House with tree trunk growing through walls earned rogue landlords £40k-a-year

The property in Clapham was rented out at £100-a-week per room

Lamiat Sabin
Sunday 30 November 2014 13:20 GMT

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Louise Thomas

Louise Thomas


House prices are going through the roof, especially in the capital, however you wouldn't expect to find a property with a long tree trunk growing through the actual walls.

Rogue landlords who gained control of the dilapidated property decided to illegally extend the structure and simply chose to build around the huge plant in the garden.

The three-bedroom terraced house in Clapham, south London, was then inhabited by tenants who decided to make daily use of the table-top and extension plug sockets installed on, and through, the tree.

The trunk had been drilled to allow electricity cables to be fed through and an electrician who was working for Lambeth council said it was the most dangerous site he had seen in 35 years, The Guardian reported.

"The conditions the people in this illegal HMO [house in multiple occupation] were living in were truly appalling, and represented a genuine danger to life and limb," Councillor Matthew Bennett had said.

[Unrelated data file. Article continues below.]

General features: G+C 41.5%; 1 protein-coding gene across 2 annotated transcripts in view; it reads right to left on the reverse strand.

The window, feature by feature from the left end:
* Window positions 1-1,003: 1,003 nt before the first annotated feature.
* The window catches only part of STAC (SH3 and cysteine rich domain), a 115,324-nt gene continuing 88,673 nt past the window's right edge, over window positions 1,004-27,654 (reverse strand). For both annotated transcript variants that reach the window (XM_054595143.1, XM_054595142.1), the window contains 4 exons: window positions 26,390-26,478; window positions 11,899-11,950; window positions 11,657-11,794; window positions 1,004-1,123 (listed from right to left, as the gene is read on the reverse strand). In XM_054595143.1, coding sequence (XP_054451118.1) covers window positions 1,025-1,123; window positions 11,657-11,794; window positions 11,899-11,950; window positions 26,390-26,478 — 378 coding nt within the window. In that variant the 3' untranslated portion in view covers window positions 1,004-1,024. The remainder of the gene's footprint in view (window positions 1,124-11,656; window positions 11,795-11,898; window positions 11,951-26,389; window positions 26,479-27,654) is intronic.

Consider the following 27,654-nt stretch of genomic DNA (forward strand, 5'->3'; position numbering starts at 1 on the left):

Lambeth council designated the house a "short-life" home 40 years ago as they did not have the funds to renovate them as planned.

The ramshackle condition of the house was discovered by council officials who have been seeking to regain ownership of it and it is not clear if the identities of the landlords, who packed in as many tenants as possible into the small rooms, are known.

The staircase has also been missing railings that would help prevent a tenant from easily falling down a dangerous drop onto the flight of stairs.

Wood chip boards covered the floor and planks, broken appliances and mattresses were left about the whole property, which lacked furniture and basic home accessories such as light-bulbs, flooring and curtains.

"It is shocking that someone can make money exploiting people by illegally renting out such dangerous accommodation with no regard for the safety of the people living there.

"We have 21,000 people on our housing waiting list, 1,800 families in temporary accommodation, and 1,300 families who are severely overcrowded," Mr Bennett had continued.

Some 1,200 homes - including the Clapham house - were let out by the council in the 1970s when it did not have enough funding to refurbish them to a minimum standard, and they have been reclaiming them over the past five years in order to sell them off. The local authority claims that the funds will go towards new housing developments.

It would be "irresponsible" for Lambeth council to spend an estimated £70,000 on refurbishing each short-life property in severe disrepair "particularly when they are being misused for these exploitative and illegal purposes," Mr Bennett explained.

The house has one bathroom for all eight occupants to share, who had fled the property by the time the authorities arrived.

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